Linux free command

Updated: 04/26/2017 by Computer Hope

About free

Displays the total amount of free and used physical and swap memory in the system, as well as the buffers used by the kernel.

free syntax

free [options]


-b, --bytes

Display the amount of memory in bytes.

-k, --kilo

Display the amount of memory in kilobytes. This is the default.

-m, --mega

Display the amount of memory in megabytes.

-g, --giga

Display the amount of memory in gigabytes.


Display the amount of memory in terabytes.

-h, --human

Show all output fields automatically scaled to shortest three digit unit and display the units of print out. Following units are used.

B = bytes
K = kilos
M = megas
G = gigas
T = teras

If you have a petabyte of RAM or swap, the number is in terabytes and your computer is awesome.

-c, --count count

Display the result count times. Requires the -s option.

-l, --lohi

Show detailed low and high memory statistics.

-o, --old

Display the output in old format; the only difference being this option will disable the display of the "buffer adjusted" line.

-s, --seconds seconds

Continuously display the result delay seconds apart. You may actually specify any floating point number for delay. The usleep system call is used for microsecond resolution delay times.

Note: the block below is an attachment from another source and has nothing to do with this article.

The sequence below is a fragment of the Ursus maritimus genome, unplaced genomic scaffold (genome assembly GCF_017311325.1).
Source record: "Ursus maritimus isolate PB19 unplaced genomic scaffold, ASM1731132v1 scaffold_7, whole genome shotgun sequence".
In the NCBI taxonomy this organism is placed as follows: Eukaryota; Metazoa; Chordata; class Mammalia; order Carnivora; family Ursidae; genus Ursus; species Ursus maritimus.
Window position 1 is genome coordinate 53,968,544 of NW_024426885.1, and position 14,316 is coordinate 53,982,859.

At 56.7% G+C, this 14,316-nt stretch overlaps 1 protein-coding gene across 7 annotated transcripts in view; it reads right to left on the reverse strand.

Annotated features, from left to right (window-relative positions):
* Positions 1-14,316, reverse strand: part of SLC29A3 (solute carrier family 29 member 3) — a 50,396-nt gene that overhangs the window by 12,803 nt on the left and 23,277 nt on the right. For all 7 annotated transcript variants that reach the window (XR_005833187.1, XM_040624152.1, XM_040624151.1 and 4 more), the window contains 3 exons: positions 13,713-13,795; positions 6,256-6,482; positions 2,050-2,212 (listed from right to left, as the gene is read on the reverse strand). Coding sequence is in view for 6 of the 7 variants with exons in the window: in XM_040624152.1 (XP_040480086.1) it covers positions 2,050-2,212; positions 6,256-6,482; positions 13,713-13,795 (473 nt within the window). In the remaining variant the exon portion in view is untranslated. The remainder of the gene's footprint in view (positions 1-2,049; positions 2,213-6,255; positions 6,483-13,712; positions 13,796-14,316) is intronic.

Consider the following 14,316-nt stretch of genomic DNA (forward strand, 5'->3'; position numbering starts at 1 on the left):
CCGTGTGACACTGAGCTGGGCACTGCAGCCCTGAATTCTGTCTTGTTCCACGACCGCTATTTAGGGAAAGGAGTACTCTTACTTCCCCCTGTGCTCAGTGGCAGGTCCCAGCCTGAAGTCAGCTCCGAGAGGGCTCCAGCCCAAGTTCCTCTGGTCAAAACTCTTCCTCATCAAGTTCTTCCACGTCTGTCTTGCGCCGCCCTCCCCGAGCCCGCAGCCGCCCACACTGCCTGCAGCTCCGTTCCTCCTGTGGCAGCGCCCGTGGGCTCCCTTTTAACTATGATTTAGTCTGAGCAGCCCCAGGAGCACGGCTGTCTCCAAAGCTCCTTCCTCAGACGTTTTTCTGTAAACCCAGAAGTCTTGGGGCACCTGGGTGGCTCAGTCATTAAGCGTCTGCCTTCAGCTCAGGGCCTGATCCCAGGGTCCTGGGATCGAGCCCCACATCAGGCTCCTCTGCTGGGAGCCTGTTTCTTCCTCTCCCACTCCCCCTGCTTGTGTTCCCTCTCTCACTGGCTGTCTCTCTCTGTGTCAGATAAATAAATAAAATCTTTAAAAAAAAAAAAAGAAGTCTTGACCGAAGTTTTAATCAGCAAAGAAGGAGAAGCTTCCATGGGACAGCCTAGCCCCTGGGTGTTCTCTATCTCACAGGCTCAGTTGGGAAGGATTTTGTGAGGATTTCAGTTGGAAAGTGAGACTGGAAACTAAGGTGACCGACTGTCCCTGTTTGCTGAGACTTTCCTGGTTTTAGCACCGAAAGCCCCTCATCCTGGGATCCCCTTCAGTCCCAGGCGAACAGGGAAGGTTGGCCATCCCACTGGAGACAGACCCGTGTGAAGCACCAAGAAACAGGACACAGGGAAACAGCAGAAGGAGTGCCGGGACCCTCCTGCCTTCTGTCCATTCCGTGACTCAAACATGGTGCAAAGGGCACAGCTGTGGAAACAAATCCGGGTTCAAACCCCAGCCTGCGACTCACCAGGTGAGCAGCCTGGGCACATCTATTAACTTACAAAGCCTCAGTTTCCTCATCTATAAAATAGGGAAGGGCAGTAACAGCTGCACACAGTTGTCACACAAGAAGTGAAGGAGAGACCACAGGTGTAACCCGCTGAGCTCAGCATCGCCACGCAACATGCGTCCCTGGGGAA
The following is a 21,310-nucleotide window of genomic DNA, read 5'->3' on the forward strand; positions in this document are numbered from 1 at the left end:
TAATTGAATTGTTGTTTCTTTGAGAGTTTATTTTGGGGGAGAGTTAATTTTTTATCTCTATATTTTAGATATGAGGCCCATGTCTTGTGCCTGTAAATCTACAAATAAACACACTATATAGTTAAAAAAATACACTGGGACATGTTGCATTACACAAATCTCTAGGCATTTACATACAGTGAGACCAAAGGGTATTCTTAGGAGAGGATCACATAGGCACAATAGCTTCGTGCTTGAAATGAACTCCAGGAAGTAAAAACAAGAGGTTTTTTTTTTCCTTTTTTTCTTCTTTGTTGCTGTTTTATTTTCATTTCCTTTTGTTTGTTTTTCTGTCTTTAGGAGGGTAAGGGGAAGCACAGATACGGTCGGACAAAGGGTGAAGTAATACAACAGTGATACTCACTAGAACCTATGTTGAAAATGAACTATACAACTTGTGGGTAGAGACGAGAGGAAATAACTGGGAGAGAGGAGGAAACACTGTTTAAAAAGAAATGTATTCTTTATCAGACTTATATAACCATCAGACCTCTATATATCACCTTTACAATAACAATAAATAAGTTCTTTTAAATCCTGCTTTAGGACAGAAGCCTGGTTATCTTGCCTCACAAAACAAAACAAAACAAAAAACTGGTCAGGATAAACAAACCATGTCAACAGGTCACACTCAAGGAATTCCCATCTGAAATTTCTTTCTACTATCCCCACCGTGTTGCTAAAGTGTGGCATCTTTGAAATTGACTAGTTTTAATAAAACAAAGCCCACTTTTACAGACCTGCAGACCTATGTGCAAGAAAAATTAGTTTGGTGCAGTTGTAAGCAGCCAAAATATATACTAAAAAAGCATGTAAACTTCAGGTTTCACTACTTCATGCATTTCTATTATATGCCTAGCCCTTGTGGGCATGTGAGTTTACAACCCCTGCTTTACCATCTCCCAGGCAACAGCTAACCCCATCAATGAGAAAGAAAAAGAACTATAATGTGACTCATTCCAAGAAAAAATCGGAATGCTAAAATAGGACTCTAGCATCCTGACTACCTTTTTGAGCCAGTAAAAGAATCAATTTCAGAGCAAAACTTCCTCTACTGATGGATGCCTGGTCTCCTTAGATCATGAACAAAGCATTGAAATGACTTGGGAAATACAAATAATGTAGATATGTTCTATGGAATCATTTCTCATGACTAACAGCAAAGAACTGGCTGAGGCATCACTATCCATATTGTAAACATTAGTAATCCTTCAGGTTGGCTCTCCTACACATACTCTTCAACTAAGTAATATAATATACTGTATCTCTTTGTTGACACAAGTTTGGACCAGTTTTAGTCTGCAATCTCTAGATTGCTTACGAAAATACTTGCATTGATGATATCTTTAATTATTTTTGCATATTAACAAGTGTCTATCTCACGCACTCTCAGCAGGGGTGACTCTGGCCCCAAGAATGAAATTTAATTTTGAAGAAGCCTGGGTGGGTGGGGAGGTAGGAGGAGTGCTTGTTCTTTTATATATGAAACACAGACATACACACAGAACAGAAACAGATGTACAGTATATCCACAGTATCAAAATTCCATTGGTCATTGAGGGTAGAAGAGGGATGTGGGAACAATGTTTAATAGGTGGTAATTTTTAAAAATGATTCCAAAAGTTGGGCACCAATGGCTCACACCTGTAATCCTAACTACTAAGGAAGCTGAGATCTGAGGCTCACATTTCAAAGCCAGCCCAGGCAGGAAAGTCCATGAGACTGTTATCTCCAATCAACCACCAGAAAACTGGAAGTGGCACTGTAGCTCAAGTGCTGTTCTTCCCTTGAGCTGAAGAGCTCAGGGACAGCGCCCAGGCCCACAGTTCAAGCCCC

Use power of 1000 not 1024.

-t, --total

Display a line showing the column totals.


Print help.

-V, --version

Display version information.

free examples


Running free with no options will display a chart similar to the example below.

             total       used       free     shared    buffers     cached
Mem:       1006708     935872      70836          0     148244     346656
-/+ buffers/cache:     440972     565736
Swap:       262140     130084     132056

Tip: When using the free command the two important lines are the -/+ buffers/cache line and Swap line. If you're wanting to get a good idea on how much free memory is available, the free section in the buffers/cache is what you should be reading. Linux will keep the contents of memory in the buffers to help having to access the same data over-and-over from the slower disk drive. If your buffers/cache free memory is low or your swap free is low a memory upgrade is necessary.

free -ms 5

The above command will display the memory in megabytes with the "s 5" telling the system to continuously poll the data and display the results.

watch free

This command is similar to the command mentioned above and uses watch to display the current memory usage.

ps — Report the status of a process or processes.
top — Display a sortable, continually-updated list of processes.
vmstat — Report statistics about virtual memory usage.